Studiobinder.com - Their formula for a logline puts the inciting incident first.


Scriptmag.com - Knowing how not to write a logline is also a good way to learn.


Once you've used those tips to have a go at your own loglines, check these out...


Screencraft.org - This collection of 101 loglines is... informative. Most of them are pretty weak and cliche. They're someone's interpretation of loglines for famous films. They aren't the 'official' loglines from the filmmakers themselves.


Logline.it - Once you have a logline and want to get feedback on it, post it here. The site also has a logline generator that might help you. Read through the thousands of amateur loglines posted here and read the comments. Give feedback on some yourself. It's a great way to learn.


Stager32.com - At this platform, you can get feedback on your loglines via the community forums or their paid services.


Roadmap Writers - This platform is one of the most highly-regarded in the screenwriting world. It will help make all your shiz better and, when you're ready, it can help you meet the right kind of people for your screenwriting career.


Don't forget the irony in your logline!


The most effective logline, i.e., the kind that clearly and precisely lays out the hero's dilemma, is the kind that highlights the irony in your script.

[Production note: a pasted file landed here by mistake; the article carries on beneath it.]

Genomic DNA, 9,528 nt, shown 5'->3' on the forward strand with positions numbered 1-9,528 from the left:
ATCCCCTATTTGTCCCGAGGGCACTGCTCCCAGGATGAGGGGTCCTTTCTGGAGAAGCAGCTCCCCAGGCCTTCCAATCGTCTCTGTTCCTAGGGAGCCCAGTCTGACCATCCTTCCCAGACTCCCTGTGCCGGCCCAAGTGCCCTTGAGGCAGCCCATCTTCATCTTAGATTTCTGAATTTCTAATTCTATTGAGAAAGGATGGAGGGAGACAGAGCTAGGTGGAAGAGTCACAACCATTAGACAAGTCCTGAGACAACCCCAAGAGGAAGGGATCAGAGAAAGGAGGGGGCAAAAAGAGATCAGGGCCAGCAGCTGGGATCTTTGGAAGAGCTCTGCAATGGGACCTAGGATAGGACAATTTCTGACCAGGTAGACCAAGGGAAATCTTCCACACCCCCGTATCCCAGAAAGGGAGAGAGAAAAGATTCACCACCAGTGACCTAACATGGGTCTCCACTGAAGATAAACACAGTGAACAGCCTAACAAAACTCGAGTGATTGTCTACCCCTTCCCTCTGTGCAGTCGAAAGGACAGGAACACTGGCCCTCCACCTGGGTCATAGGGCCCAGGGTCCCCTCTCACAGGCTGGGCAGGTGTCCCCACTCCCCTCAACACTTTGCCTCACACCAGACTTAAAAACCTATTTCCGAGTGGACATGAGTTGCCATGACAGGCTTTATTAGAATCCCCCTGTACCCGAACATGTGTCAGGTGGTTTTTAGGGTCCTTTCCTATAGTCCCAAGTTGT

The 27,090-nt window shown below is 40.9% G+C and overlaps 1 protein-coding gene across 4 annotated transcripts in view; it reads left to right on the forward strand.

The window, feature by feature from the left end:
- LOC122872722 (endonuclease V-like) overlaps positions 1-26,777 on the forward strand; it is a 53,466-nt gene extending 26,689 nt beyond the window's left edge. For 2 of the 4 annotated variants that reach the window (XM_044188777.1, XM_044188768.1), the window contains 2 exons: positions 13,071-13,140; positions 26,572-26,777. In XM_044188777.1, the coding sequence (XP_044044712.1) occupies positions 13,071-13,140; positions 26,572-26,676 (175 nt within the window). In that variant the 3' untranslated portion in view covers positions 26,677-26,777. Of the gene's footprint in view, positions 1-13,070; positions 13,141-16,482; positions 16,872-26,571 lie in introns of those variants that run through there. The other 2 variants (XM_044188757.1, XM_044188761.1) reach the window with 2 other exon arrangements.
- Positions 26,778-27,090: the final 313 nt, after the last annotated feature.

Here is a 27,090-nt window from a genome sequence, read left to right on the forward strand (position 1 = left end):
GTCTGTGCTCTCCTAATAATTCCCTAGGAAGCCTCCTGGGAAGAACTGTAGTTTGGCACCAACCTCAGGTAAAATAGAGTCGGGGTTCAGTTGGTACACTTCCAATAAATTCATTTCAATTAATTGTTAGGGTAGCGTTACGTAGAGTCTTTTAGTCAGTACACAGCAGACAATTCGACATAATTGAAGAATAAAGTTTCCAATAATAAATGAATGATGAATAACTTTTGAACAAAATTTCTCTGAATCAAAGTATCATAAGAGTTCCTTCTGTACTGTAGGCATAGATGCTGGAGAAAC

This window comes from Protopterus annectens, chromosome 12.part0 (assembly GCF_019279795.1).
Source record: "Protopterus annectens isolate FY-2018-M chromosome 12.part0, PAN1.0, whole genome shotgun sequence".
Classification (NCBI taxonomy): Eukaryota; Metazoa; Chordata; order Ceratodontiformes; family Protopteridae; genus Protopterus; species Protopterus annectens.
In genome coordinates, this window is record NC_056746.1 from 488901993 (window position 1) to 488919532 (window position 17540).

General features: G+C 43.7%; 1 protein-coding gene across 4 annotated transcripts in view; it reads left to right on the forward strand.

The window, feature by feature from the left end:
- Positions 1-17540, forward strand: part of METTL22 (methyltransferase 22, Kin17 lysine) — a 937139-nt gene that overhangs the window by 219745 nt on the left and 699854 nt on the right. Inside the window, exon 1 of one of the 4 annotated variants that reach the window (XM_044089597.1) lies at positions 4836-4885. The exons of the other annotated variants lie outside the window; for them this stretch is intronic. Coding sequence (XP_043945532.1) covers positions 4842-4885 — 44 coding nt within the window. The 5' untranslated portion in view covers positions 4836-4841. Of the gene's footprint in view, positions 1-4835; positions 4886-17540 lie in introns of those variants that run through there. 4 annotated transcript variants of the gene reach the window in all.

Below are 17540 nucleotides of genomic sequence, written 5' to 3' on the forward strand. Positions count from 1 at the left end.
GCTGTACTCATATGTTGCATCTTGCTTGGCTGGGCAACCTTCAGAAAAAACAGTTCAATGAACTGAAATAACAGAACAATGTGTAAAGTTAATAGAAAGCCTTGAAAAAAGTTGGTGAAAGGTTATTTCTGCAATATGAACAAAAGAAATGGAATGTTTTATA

You do have irony in your script, right?


I wrote an article about it for ScriptMag.com that includes some examples you may want to check out BEFORE you start writing you screenplay:


How To Avoid Endless Rewrites By Focusing on the Irony


And to show you that I practice what I preach, here are some loglines, sprinkled with irony, that I've used for my projects:


CATSAWAY (animated feature)**


Logline: When a city declares stray animals illegal, a newly-homeless house cat must help a motley crew of street cats outsmart the feline mafioso who stands between them and the safety of a purr-fect new home.


**This paid writing assignment was sold to an animation production company. The voice casting is underway. Film release due in 2022.


KINDRED (live-action feature)**


Logline: A man who refuses to face his past is visited by his time-traveling daughter from the future who warns he must confront his childhood tormentors before they kill him and enslave the world.


**This paid writing assignment won a competition, achieved multiple contest placements, and was signed to shopping agreements by two different production companies.


THE THIRD BOMB (live-action feature)**


Logline: In the final days of WWII, when a top US pilot crash-lands on a Japanese-occupied island, he must stop a disgraced enemy commander from capturing his secret cargo – the third atomic bomb.


**This spec script won nine awards, a dozen finalist placements, and was optioned twice by a BAFTA-winning producer.


About the author


Screenwriter Phil Parker writes feature-length scripts filled with diverse characters for producers and directors around the world. His screenwriting has helped his clients sell projects, raise six-figure sums, attract a BAFTA-winning producer, sign multiple shopping agreements, and win screenwriting contests. Phil earned his M.A from the USC School of Cinematic Arts and is a former BBC Creative Producer. He lives in Sydney, Australia.